He continued to explain using Dr. Jim Hansen’s statistic that a species is made extinct every 6 weeks due to climate change. Looking at the jury, BS asserted that “we don’t have the right to eradicate species our kids will never see.”

After lunch BS is recalled, to continue his evidence. Turning to the press release, he’s asked what it’s primary purpose was? Although the main objective of the action was to cut CO2 emissions, he thinks that it’s likely that there would be a lot of media interest.  It would probably be a main story. He had been responsible for earlier drafts of the press release and included much about climate change issues at large.

The content was a ‘work in progress’ and had to be edited further to take all the participant views into account.  It needed to be a democratic document. Reference is made to E-on building a new coal-fired power station at Kingsnorth and peoples opposition to this. E-on had pulled out of the project and carbon capture there due to escalating cost of compliance with government conditions.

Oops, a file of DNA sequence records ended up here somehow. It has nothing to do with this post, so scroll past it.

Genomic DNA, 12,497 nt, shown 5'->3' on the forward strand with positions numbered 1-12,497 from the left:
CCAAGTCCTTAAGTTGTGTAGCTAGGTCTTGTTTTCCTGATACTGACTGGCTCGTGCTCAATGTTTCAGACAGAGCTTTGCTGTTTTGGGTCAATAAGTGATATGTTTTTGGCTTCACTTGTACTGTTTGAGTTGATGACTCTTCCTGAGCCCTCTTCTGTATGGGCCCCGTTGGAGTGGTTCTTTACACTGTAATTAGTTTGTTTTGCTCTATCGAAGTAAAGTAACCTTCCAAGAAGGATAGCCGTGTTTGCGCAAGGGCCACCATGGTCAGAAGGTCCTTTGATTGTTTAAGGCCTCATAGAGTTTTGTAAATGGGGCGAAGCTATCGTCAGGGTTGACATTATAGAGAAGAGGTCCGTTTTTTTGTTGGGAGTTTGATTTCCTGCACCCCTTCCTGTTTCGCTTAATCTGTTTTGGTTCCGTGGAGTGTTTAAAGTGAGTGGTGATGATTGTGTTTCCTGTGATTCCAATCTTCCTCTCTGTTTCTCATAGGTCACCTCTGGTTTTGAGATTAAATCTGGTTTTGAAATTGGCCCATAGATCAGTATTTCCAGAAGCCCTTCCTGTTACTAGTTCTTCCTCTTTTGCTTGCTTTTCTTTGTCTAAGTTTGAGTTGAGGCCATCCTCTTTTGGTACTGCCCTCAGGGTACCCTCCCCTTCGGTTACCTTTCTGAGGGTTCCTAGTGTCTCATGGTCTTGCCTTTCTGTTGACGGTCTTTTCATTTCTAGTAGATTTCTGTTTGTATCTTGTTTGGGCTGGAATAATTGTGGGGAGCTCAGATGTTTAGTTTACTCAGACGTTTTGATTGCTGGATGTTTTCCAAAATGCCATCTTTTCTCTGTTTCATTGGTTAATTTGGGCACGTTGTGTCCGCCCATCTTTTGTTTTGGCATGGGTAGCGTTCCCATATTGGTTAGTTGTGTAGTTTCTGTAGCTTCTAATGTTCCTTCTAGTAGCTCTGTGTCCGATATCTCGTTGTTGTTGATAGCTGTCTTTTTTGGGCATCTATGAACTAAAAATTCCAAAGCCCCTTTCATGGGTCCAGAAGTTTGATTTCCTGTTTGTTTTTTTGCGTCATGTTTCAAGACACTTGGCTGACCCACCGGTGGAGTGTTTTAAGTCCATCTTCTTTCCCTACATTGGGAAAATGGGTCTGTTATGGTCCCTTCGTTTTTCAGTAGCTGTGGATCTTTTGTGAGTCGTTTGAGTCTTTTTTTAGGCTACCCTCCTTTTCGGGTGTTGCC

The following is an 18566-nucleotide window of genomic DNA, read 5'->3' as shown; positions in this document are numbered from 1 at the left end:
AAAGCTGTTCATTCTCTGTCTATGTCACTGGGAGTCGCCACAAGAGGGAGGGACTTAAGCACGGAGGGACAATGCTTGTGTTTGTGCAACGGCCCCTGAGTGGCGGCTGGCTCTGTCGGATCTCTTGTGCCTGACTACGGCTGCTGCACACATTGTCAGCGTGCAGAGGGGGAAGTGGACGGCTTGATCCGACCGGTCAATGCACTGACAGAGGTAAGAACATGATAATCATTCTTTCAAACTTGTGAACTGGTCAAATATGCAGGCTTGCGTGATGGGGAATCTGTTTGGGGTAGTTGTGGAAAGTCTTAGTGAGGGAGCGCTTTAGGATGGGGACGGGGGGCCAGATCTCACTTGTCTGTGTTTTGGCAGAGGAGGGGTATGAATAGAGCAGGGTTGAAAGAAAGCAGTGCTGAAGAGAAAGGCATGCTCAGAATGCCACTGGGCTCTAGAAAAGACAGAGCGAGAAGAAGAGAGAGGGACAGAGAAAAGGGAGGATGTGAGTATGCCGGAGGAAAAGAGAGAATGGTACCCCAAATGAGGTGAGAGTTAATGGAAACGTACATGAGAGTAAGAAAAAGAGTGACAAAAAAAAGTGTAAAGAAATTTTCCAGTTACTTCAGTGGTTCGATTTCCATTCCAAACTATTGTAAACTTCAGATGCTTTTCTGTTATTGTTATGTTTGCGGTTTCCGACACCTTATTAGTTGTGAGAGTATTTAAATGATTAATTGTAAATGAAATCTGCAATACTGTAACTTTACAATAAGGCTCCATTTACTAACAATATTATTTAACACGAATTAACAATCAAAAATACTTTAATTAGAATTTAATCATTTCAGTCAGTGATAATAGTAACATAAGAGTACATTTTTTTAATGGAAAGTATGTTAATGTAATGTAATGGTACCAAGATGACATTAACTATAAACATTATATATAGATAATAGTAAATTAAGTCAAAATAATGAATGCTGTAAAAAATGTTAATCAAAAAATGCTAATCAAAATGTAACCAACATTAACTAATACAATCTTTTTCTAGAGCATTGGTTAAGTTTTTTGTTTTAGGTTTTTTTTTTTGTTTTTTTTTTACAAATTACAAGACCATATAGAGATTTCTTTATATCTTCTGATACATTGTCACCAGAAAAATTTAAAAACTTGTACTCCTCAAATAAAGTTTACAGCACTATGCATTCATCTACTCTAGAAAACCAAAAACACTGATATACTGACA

He agreed he was a press officer for the enterprise and part of the Green team intending to climb the chimney.

Cross-Examining Miss Gerry says, in climbing the chimney, climbers would go up first with photographer, video cameraman and media liaison [him up next].  Taking him through the list of equipment he had with him including camcorder and the microwave downlink with compass.  He agreed that this was all his. She that went on to conclude that the object of the action was thus clearly a media stunt. Nothing to do with emissions and necessity action at all, was it? BS says he wanted to film the progress of the action, to illustrate its non violent nature.  He thought this might have been necessary and useful, since at an earlier Climate Camp at Kingsnorth power Startion, Vernon Coaker MP a Home Office Minister at the time had alleged violence against the police by those in attendance in the vicinity of the camp.  On a later investigation, it turned out that police injuries had turned out to include a graze shine, when climbing a fence, toothache and bee stings etc.  He was interested in gathering evidence in case of other such untruths. The downlink provided a means of transmitting the information ahead of any confiscation by the police.

Minister Vernon Coaker apologises for misleading MPs over police injuries